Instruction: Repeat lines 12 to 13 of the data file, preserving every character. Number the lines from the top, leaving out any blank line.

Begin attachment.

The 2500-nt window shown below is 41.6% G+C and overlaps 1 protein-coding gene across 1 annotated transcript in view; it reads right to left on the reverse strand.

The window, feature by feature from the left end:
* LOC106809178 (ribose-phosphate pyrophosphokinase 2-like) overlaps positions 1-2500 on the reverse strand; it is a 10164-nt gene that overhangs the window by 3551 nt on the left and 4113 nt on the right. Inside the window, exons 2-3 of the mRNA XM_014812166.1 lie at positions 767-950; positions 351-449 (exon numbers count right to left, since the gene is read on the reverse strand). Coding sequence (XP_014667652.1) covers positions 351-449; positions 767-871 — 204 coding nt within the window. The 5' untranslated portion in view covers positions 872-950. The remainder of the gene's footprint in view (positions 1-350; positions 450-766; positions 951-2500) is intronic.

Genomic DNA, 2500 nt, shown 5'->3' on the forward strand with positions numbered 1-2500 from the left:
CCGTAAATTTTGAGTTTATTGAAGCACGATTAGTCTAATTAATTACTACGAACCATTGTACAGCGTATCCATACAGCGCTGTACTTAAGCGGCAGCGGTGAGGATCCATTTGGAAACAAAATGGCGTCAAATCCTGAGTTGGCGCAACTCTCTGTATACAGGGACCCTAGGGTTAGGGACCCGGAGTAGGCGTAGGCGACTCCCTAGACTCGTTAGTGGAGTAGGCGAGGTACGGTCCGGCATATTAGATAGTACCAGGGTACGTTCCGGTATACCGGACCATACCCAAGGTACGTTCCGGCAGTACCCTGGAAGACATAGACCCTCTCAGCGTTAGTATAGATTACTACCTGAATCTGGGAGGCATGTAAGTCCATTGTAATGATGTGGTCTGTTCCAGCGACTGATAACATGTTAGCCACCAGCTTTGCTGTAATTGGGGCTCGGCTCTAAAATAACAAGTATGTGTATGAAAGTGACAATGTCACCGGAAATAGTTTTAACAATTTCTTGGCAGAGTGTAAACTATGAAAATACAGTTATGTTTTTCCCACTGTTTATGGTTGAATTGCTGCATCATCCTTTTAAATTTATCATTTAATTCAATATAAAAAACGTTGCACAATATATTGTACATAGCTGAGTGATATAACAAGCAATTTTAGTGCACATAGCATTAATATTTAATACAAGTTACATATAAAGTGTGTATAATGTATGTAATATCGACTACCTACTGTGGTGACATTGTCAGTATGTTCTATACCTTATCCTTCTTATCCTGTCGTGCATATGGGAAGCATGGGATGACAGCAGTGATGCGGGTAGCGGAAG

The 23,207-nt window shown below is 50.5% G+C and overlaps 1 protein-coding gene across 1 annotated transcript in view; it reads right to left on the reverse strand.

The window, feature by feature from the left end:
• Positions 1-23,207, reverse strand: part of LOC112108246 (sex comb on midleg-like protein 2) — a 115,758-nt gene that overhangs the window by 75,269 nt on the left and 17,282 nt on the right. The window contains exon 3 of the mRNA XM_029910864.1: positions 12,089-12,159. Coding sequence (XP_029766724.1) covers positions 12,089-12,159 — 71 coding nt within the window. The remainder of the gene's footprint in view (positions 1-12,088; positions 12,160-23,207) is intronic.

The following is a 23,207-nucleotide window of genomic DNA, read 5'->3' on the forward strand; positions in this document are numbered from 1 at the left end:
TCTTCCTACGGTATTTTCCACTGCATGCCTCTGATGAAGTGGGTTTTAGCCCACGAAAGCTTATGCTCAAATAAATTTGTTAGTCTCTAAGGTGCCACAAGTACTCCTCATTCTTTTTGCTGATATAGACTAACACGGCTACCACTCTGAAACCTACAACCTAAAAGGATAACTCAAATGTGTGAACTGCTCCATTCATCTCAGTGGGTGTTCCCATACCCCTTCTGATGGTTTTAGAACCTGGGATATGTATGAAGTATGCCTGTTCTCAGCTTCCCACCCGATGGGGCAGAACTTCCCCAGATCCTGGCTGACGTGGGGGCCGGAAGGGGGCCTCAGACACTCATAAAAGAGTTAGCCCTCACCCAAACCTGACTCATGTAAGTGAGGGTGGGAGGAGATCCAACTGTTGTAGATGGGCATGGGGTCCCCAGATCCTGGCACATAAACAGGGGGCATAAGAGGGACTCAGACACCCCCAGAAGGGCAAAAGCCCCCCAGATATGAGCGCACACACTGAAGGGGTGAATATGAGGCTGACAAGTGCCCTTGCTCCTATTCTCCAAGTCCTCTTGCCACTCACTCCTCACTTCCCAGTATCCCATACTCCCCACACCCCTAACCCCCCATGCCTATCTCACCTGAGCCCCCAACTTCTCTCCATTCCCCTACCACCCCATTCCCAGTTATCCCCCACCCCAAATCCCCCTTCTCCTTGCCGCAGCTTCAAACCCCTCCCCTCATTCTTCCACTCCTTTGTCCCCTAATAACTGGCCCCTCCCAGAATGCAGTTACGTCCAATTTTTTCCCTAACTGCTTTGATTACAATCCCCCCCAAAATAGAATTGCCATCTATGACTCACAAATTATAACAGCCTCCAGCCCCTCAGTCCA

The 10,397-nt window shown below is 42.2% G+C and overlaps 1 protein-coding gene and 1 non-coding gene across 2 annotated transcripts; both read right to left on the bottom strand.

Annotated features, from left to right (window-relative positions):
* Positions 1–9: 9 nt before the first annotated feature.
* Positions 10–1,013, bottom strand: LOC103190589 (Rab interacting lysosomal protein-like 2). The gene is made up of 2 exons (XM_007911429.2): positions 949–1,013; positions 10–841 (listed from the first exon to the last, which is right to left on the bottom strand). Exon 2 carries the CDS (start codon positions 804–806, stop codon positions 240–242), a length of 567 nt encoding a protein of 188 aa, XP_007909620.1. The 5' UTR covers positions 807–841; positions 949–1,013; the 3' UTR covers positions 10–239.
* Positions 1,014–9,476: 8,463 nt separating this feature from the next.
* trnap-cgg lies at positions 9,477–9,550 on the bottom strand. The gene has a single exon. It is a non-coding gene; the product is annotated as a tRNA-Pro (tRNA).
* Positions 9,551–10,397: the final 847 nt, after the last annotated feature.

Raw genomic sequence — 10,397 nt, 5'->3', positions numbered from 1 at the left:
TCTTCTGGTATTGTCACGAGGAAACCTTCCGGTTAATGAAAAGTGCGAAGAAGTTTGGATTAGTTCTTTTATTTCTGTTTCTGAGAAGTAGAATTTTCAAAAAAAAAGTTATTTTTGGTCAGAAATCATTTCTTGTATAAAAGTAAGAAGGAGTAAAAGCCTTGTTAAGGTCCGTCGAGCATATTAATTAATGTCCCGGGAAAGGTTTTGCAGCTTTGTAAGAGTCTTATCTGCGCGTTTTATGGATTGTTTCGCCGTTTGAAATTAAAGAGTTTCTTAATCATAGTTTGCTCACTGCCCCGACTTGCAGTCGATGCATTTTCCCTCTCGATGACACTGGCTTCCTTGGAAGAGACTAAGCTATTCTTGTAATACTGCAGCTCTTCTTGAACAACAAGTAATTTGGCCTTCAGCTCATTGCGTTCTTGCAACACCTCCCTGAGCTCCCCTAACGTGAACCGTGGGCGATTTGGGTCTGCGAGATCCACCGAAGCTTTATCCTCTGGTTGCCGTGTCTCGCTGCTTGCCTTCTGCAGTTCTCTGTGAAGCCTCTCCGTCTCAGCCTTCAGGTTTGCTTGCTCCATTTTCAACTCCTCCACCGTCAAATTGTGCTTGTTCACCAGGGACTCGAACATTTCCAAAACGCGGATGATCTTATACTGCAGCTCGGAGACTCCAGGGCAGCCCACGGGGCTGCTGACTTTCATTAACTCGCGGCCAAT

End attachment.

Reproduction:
Annotated features, from left to right (window-relative positions):
* Positions 1–9: 9 nt before the first annotated feature.